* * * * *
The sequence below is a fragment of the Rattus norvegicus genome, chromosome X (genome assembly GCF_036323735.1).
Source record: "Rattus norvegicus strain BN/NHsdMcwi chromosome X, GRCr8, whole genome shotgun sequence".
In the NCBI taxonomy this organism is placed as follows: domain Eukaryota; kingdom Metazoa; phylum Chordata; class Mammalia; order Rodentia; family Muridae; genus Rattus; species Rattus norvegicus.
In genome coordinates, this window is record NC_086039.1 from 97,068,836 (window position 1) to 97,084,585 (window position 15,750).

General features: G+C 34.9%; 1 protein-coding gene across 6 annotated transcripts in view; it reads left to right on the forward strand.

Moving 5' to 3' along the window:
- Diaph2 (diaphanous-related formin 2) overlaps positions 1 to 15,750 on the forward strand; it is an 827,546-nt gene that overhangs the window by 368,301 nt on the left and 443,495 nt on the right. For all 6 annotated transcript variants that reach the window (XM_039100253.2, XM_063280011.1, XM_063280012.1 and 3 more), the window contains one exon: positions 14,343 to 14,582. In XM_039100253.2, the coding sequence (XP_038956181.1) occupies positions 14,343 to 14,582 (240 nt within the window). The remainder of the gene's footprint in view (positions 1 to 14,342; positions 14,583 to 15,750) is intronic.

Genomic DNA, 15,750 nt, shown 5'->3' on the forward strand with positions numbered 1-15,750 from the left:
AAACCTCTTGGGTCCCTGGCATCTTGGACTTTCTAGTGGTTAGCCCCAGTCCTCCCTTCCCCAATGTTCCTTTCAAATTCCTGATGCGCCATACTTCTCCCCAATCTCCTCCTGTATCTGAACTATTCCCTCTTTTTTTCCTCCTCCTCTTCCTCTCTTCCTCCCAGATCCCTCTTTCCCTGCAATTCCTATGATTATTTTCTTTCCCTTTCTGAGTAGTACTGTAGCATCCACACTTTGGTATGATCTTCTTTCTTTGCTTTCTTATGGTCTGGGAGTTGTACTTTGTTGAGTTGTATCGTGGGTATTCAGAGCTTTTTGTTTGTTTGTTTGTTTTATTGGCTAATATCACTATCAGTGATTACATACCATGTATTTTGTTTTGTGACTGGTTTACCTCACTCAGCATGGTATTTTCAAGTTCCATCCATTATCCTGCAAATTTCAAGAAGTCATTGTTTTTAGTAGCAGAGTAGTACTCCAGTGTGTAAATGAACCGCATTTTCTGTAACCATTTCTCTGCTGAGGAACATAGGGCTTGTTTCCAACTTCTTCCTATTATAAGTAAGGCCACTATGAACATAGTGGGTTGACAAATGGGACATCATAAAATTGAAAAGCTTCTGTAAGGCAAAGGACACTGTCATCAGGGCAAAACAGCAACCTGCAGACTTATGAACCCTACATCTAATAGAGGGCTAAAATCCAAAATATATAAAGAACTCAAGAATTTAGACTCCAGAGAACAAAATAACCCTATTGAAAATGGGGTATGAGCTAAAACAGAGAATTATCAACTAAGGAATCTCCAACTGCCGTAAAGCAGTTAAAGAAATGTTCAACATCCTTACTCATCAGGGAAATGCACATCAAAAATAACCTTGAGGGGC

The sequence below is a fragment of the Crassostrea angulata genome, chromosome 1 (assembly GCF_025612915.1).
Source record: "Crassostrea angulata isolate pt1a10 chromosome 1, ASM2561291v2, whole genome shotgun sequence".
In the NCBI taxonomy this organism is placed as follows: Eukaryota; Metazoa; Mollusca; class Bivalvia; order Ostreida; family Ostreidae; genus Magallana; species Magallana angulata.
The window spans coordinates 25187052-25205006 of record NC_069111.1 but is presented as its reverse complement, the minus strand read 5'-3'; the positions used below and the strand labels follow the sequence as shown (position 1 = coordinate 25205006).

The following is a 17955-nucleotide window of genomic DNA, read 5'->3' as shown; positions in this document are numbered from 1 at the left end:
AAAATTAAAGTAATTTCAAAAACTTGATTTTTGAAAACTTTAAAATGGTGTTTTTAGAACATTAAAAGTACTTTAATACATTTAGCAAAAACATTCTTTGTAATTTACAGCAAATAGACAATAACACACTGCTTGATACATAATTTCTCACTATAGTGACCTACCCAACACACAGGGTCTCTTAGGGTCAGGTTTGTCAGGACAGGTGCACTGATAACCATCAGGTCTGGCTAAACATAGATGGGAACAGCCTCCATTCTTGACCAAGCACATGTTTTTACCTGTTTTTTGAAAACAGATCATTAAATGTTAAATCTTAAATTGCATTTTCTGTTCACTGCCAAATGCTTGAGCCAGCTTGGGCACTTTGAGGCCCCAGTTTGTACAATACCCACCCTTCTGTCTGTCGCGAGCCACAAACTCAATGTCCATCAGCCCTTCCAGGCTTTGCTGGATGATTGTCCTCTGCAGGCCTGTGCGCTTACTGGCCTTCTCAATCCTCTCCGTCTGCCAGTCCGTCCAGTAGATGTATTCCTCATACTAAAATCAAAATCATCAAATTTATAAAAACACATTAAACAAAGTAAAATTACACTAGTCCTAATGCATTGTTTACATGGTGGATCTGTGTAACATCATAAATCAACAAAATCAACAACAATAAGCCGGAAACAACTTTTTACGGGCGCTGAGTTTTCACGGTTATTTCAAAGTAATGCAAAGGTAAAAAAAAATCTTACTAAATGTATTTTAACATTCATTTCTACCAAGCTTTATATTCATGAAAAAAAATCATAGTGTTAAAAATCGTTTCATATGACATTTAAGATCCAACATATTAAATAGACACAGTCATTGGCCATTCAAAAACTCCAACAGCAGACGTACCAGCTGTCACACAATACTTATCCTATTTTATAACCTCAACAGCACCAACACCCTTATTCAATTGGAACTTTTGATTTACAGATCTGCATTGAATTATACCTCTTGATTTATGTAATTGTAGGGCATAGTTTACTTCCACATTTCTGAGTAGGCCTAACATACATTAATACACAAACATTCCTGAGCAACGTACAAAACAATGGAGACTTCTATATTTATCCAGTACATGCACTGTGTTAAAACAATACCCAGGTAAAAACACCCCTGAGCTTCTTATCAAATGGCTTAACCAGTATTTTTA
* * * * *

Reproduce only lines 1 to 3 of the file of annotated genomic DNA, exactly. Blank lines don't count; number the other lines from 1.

The sequence below is a fragment of the Rattus norvegicus genome, chromosome X (genome assembly GCF_036323735.1).
Source record: "Rattus norvegicus strain BN/NHsdMcwi chromosome X, GRCr8, whole genome shotgun sequence".
In the NCBI taxonomy this organism is placed as follows: domain Eukaryota; kingdom Metazoa; phylum Chordata; class Mammalia; order Rodentia; family Muridae; genus Rattus; species Rattus norvegicus.